Technology and Code ARTICLE
Graphical workflow system for modification calling by machine learning of reverse transcription signatures
- 1Institute of Pharmacy and Biochemistry - Therapeutic Life Sciences, Faculty of Chemistry, Pharmacy and Geosciences, Johannes Gutenberg University Mainz, Germany
- 2Institute of Computer Science, Faculty of Physics, Mathematics and Computer Science, Johannes Gutenberg University Mainz, Germany
- 3Next-Generation Sequencing Core Facility UMS2008 IBSLor CNRS-UL-INSERM, Biopôle, University of Lorraine, Vandœuvre-lès-Nancy, France, UMR7365 Ingénierie Moléculaire et Physiopathologie Articulaire (IMOPA), France
Modification mapping from cDNA data has become a tremendously important approach in epitranscriptomics. So-called reverse transcription signatures in cDNA contain information on the position and nature of their causative RNA modifications. Data mining of e.g. Illumina-based high throughput sequencing data is therefore fast growing in importance, and the field is still lacking effective tools. Here we present a versatile user-friendly graphical workflow system for modification calling based on machine learning. The workflow commences with a principle module for trimming, mapping and post-processing. The latter includes a quantification of mismatch and arrest rates with single nucleotide resolution across the mapped transcriptome. Further downstream modules include tools for visualization, machine-learning, and modification calling. From the machine-learning module, quality assessment parameters are provided to gauge the suitability of the initial dataset for effective machine learning and modification calling. This output is useful to improve the experimental parameters for library preparation and sequencing. In summary, the automation of the bioinformatics workflow allows a faster turnaround of the optimization cycles in modification calling.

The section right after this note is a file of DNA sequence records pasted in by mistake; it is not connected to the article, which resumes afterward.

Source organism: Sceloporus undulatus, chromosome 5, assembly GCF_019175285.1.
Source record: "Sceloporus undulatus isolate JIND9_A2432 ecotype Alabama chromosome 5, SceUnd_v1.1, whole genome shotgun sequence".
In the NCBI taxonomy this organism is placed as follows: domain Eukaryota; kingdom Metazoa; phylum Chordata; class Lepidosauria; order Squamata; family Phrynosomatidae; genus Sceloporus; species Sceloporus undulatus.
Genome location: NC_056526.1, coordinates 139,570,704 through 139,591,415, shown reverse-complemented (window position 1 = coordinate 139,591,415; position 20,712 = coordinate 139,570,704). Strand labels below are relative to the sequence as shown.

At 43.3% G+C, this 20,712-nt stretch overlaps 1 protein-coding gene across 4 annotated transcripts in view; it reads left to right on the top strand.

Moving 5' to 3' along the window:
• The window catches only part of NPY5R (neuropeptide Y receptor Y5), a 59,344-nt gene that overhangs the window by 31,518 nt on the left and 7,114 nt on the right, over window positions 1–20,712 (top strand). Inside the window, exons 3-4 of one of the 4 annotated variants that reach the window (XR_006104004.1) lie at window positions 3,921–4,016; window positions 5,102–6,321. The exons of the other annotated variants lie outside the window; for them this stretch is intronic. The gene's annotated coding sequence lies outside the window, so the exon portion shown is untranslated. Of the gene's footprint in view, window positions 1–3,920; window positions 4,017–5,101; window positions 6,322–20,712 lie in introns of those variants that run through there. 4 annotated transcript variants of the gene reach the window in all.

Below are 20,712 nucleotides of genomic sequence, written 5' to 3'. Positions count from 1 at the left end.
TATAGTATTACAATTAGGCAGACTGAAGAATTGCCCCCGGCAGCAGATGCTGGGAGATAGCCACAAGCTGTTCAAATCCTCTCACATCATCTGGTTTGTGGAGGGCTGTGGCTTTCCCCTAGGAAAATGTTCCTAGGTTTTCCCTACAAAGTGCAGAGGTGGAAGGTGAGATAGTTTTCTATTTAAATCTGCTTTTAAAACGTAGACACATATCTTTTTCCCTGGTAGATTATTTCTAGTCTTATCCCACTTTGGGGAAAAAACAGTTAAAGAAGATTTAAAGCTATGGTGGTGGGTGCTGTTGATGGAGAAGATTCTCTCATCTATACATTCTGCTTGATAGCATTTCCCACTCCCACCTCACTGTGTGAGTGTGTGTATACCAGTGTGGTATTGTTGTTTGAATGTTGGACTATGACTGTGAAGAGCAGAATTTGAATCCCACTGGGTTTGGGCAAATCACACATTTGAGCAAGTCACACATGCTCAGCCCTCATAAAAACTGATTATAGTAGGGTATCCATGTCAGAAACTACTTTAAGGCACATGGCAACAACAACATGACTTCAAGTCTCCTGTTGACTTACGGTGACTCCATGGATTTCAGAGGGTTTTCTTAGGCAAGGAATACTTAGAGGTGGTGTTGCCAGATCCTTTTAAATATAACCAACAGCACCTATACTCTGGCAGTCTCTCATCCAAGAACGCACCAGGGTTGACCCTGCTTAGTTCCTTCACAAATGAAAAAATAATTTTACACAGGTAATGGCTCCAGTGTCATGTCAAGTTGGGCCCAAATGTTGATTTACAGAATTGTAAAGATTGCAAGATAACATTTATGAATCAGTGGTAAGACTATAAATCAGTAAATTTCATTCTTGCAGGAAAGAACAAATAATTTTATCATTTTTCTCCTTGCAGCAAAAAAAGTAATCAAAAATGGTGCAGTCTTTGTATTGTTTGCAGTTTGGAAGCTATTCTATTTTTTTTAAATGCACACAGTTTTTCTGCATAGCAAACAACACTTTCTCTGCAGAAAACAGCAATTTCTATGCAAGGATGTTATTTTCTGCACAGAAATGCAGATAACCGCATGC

Keywords: RT-signature, Watson-Crick face, Galaxy Platform, RNA modifications, machine learning, m1A
Received: 17 Jun 2019;
Accepted: 21 Aug 2019.
Copyright: © 2019 Schmidt, Werner, Kemmer, Niebler, Ayadi, Johe, Marchand, Schirmeister, MOTORIN, Hildebrandt, Schmidt and Helm. This is an open-access article distributed under the terms of the Creative Commons Attribution License (CC BY). The use, distribution or reproduction in other forums is permitted, provided the original author(s) and the copyright owner(s) are credited and that the original publication in this journal is cited, in accordance with accepted academic practice. No use, distribution or reproduction is permitted which does not comply with these terms.
Prof. Andreas Hildebrandt, Institute of Computer Science, Faculty of Physics, Mathematics and Computer Science, Johannes Gutenberg University Mainz, Mainz, 55128, Rhineland-Palatinate, Germany, Andreas.Hildebrandt@uni-mainz.de
Prof. Bertil Schmidt, Institute of Computer Science, Faculty of Physics, Mathematics and Computer Science, Johannes Gutenberg University Mainz, Mainz, 55128, Rhineland-Palatinate, Germany, email@example.com
Prof. Mark Helm, Institute of Pharmacy and Biochemistry - Therapeutic Life Sciences, Faculty of Chemistry, Pharmacy and Geosciences, Johannes Gutenberg University Mainz, Mainz, 55128, Rhineland-Palatinate, Germany, firstname.lastname@example.org